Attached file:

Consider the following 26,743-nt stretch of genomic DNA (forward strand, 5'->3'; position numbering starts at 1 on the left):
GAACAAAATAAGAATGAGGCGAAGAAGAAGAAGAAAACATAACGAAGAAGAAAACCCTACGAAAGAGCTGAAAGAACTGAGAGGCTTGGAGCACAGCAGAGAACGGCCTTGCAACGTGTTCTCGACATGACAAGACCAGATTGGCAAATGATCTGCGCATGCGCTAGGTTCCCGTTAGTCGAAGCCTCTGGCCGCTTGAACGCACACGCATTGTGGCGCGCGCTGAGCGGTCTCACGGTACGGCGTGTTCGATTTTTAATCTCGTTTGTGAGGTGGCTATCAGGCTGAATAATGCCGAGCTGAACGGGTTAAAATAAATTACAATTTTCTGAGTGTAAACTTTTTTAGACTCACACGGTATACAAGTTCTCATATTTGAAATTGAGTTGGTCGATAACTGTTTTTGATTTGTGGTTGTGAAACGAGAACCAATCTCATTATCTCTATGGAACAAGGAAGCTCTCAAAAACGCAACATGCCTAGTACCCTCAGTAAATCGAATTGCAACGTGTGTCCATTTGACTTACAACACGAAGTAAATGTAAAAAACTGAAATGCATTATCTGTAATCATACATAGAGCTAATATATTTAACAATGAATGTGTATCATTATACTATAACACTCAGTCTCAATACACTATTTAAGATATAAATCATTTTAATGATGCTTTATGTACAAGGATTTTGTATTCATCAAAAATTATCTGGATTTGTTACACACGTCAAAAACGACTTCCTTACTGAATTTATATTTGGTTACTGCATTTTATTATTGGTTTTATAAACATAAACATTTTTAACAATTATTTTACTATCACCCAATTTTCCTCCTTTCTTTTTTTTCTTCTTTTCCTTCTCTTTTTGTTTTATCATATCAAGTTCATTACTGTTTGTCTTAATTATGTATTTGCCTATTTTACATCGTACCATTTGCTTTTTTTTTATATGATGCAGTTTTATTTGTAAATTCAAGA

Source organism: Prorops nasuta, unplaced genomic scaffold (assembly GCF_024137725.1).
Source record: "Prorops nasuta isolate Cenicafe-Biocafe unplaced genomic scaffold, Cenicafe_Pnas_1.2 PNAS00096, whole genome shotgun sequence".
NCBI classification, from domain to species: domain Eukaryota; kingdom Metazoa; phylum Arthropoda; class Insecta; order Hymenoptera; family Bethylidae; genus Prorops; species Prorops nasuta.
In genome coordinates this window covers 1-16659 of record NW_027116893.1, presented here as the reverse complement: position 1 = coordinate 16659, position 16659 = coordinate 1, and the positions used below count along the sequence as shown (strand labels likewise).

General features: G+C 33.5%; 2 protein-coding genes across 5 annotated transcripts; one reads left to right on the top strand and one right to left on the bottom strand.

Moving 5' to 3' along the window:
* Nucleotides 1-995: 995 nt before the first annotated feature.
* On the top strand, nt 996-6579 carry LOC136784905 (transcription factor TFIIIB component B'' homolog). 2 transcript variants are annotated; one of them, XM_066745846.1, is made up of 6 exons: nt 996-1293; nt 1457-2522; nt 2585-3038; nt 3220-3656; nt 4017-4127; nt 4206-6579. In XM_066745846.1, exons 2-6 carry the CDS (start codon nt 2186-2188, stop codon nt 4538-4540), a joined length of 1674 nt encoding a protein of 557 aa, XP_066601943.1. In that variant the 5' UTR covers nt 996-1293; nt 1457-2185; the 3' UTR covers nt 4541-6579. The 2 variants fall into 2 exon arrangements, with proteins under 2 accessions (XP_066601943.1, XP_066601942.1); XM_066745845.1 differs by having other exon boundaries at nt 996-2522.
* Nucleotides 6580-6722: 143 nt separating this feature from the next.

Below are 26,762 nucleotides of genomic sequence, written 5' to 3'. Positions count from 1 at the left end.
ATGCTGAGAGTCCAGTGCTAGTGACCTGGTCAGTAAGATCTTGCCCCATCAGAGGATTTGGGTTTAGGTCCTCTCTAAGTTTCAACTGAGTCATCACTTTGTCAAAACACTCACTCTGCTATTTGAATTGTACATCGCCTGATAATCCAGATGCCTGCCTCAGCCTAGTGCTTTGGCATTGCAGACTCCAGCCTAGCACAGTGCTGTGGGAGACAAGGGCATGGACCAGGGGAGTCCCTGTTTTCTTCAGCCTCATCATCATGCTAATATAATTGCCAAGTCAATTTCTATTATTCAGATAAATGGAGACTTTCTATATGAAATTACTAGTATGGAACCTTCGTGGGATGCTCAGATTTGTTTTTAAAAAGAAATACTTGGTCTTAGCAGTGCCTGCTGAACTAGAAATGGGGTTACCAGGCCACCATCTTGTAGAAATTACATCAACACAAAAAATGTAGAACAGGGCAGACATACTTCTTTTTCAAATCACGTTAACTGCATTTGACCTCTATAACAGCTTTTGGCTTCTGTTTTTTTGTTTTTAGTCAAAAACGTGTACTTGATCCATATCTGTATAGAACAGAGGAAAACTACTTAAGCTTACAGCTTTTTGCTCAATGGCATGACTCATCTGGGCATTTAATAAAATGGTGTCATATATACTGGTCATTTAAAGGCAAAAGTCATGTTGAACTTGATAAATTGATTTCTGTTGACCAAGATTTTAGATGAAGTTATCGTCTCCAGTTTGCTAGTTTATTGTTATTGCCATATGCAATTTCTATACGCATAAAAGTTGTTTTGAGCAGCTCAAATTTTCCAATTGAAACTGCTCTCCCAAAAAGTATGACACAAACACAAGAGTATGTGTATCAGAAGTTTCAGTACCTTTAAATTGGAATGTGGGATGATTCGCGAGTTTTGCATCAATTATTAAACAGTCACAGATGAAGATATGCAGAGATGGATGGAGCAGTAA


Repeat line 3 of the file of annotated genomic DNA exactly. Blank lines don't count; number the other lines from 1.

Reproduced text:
Source organism: Prorops nasuta, unplaced genomic scaffold (assembly GCF_024137725.1).